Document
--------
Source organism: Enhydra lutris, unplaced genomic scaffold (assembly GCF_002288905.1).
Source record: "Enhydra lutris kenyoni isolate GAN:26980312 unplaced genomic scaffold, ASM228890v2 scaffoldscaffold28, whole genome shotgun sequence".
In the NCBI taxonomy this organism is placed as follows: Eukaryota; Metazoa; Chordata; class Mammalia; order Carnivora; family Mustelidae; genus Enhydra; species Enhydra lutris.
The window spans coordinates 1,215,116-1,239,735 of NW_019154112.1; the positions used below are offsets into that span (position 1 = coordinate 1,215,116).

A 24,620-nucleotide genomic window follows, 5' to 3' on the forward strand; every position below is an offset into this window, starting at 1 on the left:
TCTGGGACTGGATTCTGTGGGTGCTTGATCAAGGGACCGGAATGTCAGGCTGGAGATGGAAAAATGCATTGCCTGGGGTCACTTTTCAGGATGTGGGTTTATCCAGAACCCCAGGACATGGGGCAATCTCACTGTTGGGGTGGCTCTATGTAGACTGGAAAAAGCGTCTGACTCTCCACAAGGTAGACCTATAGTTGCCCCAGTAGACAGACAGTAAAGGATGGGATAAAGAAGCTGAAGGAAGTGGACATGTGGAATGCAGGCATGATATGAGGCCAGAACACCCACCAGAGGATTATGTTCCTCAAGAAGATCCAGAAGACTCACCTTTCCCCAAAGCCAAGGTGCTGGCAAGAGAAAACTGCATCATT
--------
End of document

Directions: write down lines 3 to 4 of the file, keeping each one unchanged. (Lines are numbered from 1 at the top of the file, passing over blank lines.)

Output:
In the NCBI taxonomy this organism is placed as follows: Eukaryota; Metazoa; Chordata; class Mammalia; order Carnivora; family Mustelidae; genus Enhydra; species Enhydra lutris.
The window spans coordinates 1,215,116-1,239,735 of NW_019154112.1; the positions used below are offsets into that span (position 1 = coordinate 1,215,116).